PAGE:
Groton, MA on Nashua River Rail Trail

I headed south of the border into Massachusetts on the Nashua River Rail Trail for a walk through the Groton stretch. Of the four towns along the trail, Groton is where the history of the rail line is most evident. The town is also home to the most park-like section of the trail, situated within the J. Harry Rich State Forest.

The harsh shadows in the photos are from the full midday sun, cheerfully blazing away on a summer day.

The trail crosses over Rt. 119 in Groton on a nicely rehabbed bridge.

The trail crosses over Rt. 119 in Groton on a nicely rehabbed bridge.

There are three trailheads in Groton, with the most parking available off of Broadmeadow Street. Smaller unpaved lots are at Sand Hill Road and Common Street.

Local students painted the walls of the trail's underpass at Rt. 225 with scenes of area history.

Local students painted the walls of the trail’s underpass at Rt. 225 with scenes of area history.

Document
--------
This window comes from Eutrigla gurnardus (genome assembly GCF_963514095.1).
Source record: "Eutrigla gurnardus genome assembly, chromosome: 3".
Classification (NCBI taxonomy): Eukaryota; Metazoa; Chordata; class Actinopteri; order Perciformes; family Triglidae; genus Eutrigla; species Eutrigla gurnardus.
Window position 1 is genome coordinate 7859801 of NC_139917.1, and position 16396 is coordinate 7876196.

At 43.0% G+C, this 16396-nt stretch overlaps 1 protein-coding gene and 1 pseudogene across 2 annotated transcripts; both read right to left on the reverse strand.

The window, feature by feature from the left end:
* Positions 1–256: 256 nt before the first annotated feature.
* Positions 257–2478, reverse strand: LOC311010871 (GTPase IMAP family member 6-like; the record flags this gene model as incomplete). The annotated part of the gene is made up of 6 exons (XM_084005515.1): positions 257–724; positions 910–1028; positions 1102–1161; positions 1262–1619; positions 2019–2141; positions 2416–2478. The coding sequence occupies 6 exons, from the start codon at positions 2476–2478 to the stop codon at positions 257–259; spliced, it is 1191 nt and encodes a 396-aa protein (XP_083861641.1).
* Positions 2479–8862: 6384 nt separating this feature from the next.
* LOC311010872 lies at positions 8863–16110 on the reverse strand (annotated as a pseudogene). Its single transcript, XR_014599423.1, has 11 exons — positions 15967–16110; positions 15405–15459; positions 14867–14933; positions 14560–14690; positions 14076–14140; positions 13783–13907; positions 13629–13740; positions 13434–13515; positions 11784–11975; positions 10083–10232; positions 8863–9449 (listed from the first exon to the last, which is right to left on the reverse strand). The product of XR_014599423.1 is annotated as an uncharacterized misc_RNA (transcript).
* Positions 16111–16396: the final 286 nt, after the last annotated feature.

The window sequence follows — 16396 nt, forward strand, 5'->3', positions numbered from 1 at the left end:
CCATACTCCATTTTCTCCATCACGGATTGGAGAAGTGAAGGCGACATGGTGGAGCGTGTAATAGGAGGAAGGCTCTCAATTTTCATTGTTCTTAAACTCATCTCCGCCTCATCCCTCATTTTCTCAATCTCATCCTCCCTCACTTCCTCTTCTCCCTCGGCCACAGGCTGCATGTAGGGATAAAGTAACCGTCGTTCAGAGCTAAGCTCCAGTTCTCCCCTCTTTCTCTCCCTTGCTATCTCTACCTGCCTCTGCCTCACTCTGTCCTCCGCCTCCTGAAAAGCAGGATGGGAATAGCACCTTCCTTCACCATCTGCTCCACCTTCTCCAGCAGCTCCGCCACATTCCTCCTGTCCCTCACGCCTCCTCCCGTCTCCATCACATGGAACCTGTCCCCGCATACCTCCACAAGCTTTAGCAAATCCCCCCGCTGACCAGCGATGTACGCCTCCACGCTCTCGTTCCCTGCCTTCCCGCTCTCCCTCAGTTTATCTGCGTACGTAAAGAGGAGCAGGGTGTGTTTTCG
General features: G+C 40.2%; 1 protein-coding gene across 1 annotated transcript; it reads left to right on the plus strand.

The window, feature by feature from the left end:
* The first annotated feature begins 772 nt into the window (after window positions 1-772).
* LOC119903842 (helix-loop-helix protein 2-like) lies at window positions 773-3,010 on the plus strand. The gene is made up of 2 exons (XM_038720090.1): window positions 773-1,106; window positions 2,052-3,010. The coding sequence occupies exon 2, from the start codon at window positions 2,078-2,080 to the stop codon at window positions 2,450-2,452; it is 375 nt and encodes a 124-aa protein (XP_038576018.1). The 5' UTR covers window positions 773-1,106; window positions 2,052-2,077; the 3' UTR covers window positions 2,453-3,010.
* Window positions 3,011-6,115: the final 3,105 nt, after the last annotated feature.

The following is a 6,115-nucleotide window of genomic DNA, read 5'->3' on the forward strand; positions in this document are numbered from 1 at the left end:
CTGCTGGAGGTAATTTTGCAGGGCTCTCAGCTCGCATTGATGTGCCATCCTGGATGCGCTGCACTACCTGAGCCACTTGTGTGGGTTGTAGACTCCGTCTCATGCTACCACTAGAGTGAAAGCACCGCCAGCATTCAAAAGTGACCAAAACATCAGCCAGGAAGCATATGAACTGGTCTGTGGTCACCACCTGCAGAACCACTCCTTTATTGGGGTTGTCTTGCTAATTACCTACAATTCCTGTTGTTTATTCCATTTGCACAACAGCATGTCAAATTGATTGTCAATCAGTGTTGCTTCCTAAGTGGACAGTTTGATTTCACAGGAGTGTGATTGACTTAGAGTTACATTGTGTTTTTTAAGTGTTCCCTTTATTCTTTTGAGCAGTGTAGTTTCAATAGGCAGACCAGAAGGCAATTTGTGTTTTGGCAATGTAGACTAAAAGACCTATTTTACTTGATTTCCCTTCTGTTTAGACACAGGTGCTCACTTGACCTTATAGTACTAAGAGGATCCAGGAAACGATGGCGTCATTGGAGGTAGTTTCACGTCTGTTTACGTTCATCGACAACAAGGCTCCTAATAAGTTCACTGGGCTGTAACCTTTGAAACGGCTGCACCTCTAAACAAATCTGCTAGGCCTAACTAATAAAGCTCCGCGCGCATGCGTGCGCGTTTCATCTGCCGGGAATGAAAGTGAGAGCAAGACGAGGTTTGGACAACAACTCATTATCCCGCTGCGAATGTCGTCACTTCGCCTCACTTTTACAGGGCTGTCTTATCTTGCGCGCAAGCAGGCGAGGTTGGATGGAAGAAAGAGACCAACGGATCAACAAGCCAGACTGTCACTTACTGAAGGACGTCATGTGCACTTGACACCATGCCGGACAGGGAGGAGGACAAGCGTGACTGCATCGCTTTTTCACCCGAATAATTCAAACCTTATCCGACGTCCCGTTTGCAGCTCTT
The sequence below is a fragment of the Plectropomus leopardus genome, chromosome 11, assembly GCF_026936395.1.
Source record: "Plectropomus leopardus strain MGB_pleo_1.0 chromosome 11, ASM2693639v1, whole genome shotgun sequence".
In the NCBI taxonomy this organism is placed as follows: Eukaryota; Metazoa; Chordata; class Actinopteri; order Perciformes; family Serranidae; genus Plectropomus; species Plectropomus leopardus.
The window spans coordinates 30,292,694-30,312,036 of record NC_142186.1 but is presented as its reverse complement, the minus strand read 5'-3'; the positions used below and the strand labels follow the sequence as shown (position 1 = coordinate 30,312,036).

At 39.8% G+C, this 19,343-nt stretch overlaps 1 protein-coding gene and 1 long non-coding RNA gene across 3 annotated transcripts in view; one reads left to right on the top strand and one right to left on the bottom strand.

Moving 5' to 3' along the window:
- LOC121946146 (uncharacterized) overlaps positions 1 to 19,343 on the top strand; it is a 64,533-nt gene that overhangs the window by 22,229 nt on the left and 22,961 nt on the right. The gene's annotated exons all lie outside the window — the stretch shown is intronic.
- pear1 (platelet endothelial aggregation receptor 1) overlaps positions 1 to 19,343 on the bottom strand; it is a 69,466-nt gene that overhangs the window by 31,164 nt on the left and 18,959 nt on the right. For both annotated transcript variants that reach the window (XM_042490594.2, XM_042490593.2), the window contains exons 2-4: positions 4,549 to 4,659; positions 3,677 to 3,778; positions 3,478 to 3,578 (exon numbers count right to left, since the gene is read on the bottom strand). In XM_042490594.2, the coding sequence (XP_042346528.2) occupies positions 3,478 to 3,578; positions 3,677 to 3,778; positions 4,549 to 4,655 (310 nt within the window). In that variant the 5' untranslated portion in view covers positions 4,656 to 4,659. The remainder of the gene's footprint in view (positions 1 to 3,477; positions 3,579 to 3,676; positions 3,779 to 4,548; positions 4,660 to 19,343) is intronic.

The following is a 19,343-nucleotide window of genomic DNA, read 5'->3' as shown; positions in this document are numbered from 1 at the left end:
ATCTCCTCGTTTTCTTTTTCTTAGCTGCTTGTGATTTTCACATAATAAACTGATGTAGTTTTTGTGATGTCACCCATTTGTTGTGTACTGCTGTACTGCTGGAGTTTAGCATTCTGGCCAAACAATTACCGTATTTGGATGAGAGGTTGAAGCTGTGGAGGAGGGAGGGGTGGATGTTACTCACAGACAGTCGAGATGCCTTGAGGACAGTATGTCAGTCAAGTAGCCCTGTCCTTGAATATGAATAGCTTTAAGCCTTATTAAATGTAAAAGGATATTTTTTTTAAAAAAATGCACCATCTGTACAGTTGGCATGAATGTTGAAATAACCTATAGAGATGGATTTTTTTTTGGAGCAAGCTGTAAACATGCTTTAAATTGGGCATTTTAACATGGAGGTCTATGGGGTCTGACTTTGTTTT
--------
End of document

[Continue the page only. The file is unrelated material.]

There are no “facilities” along the way, so to speak, but near the trailhead at Broadmeadow Road are a couple of benches and an informational kiosk. The posted information and illustrations are worth a look.

The best-maintained and most informative kiosk along the NRRT.

The best-maintained and most informative kiosk along the NRRT.

Groton is one of those genteel places with strict zoning laws that keep commercial signs tiny. How am I supposed to find the nearest place to buy a large iced beverage? That kiosk near Broadmeadow has a bonus: a map of Main Street and the roads connecting it to the trail, with nearby businesses listed. That large iced beverage is only a short walk away.

Marker on Main Street in Groton, a short distance from the trail.

Marker on Main Street in Groton, a short distance from the trail.

Some of the old rail line’s granite mile markers are still in place, and they’re kept painted by area volunteers. “P” is for Portland, Maine, and “W” is for Worcester, Massachusetts – once upon a time, the two ends of a line of the Boston and Maine Railroad. Of the 120 or so miles of that old line, twelve miles now make up the Nashua River Rail Trail.

"P" is for Portland, Maine, 114 miles from Groton by way of the old Boston & Maine rail line.

“P” is for Portland, Maine, 114 miles from Groton by way of the old Boston & Maine rail line.

Crowning the day was an abundance of Queen Anne’s Lace all along the trail.

Queen Anne's Lace is at full strength in July.

Queen Anne’s Lace is at full strength in July.

 

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